Glenn Reid, CEO of FiveAcross, an innovator in communication software for networks, agreed. “As the blizzard of information has increased, we have all been trying to find a filter, editorial oversight as it were. That happens in blogs. If I like the blogger’s point of view, I follow his or her recommendations. Connecting people to one another can be a solution.”

Constraining information is “precisely the role of technology that tracks our activities, aggregates it and uses the information to direct our attention,” said David Sifry, CEO of Technorati, a search engine that tracks the world of weblogs. “It’s a technological tap on the shoulder that saves us time. Time is the scarce resource; you’ve got 24 hours in a day; that’s it. Attention is basically time directed to purpose.” 

We need to understand time use analytically, agreed Linda Stone, “But I’m concerned about an overemphasis on time efficiency. After all, leisure is what makes us human. We need to relate to technology so it doesn’t consume us.”

Other examples of the growing need of individuals to exert greater control over “input” come from the media world, where Supernova organizer Kevin Werbach noted that “consumers are taking over: peer-to-peer file-sharing of music, the rise of blogs creating a vast network of amateur journalists, the Net rapidly become a video platform.” New opportunities, yes, but are they also new channels of information that threaten to overwhelm us?

Not necessarily, said Suranga Chandratillake, founder of Blinkx, which provides a one-stop desktop search tool. “The Net is becoming the platform for just about everything, and as it does, virtually everything is becoming searchable. We are quickly moving to a very on-demand world. You figure out what you want, and then how to find the bit you want. Search is one of the most powerful tools; think of how difficult it was to find something in text just a few years ago. Now we’re trying to do exactly the same thing with search for audio and video.”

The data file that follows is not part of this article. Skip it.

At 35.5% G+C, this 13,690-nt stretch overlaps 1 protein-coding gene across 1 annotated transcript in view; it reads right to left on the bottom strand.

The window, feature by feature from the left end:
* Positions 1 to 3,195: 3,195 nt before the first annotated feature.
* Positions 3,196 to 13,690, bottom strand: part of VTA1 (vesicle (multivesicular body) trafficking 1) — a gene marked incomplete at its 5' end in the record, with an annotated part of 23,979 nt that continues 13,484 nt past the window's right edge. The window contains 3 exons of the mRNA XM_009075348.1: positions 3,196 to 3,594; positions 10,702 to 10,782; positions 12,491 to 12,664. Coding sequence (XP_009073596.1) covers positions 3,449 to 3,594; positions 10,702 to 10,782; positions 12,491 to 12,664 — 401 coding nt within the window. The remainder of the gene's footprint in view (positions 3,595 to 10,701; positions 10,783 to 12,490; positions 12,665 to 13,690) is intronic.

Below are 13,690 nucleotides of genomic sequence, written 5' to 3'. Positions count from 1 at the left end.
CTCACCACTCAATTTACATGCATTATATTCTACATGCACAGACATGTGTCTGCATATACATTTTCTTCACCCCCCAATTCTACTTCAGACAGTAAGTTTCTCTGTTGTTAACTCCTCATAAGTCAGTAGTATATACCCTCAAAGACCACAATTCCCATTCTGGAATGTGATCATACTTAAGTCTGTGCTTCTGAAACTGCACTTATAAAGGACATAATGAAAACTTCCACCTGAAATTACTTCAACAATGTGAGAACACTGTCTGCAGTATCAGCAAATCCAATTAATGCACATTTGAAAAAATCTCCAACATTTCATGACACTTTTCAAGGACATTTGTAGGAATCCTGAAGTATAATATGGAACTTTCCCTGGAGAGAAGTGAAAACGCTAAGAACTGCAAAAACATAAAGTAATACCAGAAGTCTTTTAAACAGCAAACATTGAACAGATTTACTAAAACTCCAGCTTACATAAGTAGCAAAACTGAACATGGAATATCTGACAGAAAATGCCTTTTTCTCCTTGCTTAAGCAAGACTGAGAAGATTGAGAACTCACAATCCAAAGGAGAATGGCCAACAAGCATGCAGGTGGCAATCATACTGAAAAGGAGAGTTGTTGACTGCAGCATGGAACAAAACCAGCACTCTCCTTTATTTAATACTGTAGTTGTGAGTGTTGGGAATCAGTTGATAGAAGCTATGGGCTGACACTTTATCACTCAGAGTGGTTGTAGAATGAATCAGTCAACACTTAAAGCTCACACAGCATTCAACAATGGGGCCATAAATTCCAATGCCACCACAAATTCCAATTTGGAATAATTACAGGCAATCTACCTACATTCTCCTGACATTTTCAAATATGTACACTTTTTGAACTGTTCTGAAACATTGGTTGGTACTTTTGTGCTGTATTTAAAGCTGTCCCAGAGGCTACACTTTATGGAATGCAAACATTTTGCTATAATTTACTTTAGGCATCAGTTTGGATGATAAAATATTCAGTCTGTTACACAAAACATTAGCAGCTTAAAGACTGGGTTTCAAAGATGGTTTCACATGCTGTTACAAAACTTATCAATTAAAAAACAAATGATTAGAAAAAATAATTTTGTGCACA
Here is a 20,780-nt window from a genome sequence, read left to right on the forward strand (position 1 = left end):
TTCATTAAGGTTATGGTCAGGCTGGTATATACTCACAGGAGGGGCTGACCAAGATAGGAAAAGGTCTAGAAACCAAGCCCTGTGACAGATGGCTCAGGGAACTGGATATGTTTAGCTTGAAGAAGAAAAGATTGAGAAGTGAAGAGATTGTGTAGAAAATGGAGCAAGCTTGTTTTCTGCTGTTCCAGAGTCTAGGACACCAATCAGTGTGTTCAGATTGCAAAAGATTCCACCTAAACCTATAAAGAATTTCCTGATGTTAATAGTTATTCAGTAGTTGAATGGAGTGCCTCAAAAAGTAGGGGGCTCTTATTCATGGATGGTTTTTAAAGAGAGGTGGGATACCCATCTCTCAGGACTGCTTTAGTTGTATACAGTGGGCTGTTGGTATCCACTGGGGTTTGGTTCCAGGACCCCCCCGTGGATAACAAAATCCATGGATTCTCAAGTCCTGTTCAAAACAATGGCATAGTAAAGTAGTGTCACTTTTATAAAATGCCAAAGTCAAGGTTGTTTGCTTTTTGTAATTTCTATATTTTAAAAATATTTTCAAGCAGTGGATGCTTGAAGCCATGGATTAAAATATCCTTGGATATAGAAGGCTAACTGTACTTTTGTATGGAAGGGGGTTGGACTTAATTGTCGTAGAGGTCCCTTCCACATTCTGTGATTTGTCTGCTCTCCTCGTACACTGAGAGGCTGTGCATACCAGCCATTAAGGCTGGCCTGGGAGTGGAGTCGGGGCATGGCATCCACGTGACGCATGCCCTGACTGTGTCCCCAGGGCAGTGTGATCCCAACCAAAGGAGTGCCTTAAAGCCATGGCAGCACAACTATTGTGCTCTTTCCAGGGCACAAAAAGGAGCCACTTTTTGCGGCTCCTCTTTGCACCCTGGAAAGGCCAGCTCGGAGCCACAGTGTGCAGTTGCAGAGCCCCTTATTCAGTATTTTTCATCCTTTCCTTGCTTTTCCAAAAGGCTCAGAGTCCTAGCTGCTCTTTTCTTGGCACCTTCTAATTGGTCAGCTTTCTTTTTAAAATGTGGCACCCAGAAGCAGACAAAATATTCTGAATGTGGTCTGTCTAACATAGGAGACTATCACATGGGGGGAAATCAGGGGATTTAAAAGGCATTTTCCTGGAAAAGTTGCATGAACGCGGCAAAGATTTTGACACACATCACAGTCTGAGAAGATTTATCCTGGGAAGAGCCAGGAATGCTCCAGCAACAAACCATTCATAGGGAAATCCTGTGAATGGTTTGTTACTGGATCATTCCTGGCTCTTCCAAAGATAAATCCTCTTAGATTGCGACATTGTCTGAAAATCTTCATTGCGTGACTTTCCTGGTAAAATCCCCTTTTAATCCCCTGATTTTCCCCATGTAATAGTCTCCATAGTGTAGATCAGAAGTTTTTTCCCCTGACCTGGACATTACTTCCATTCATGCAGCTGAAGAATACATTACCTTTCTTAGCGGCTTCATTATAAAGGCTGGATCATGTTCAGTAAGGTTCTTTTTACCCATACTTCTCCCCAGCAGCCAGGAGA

Because traditional media platforms are closed to most of us, “these new channels offer tremendous opportunities for commercial programmers as well as for universities, companies and ‘us’,” said Jeremy Allaire, president of Brightcove, a new online service for distribution of TV over the Internet. 

As with any opportunity, new channels also bring new challenges. “Media of any kind act as amplifiers for ideas of individuals; it’s all about power,” said Chandratillake.  “With power comes danger. For example, two weeks ago we got a submission from the BNP, the largest anti-immigration party in the UK. Here we are now amplifying the message of an organization that would have thrown me out of England at age three.”

In a world where everybody can broadcast, where everything is reported, there are problems, agreed Marc Canter of, a non-profit whose goal is to make it easy for the public to publish digital media. “But, that also means there will be more often be multiple views of events. For example, police behavior will be reported on by more than just those in the traditional media. No one source can control our view of an event. That’s a tremendous positive.”

More can indeed be better, especially if the content is better than the “58 hours a week of mind-numbing entertainment some people watch each week on TV,”  agreed Mike Homer, head of Open Media Network, a new, free public service for the mass viewing and publishing of content on the web, much of it educational. “We want to reinvent public broadcasting. We intend to accelerate content creation and audience growth, as well as harness the community to help organize, rate and rank offerings. It’s an entirely new landscape for rich media delivery.”